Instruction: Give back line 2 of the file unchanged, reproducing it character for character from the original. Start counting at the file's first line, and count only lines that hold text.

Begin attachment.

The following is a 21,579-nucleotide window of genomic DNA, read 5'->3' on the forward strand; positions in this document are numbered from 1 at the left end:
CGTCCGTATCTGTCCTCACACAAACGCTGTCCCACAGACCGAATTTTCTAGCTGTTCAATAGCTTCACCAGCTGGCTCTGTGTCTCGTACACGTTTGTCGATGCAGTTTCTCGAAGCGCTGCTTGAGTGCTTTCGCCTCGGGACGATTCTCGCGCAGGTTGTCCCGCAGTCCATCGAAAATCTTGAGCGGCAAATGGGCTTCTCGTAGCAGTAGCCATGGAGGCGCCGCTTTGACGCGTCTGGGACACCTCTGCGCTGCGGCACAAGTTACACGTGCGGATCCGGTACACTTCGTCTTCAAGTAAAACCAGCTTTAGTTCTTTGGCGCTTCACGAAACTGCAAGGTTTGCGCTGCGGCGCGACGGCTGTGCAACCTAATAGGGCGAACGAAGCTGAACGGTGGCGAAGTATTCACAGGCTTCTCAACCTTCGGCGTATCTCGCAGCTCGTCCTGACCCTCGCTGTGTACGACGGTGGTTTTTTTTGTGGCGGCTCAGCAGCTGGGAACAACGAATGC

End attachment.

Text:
CGTCCGTATCTGTCCTCACACAAACGCTGTCCCACAGACCGAATTTTCTAGCTGTTCAATAGCTTCACCAGCTGGCTCTGTGTCTCGTACACGTTTGTCGATGCAGTTTCTCGAAGCGCTGCTTGAGTGCTTTCGCCTCGGGACGATTCTCGCGCAGGTTGTCCCGCAGTCCATCGAAAATCTTGAGCGGCAAATGGGCTTCTCGTAGCAGTAGCCATGGAGGCGCCGCTTTGACGCGTCTGGGACACCTCTGCGCTGCGGCACAAGTTACACGTGCGGATCCGGTACACTTCGTCTTCAAGTAAAACCAGCTTTAGTTCTTTGGCGCTTCACGAAACTGCAAGGTTTGCGCTGCGGCGCGACGGCTGTGCAACCTAATAGGGCGAACGAAGCTGAACGGTGGCGAAGTATTCACAGGCTTCTCAACCTTCGGCGTATCTCGCAGCTCGTCCTGACCCTCGCTGTGTACGACGGTGGTTTTTTTTGTGGCGGCTCAGCAGCTGGGAACAACGAATGC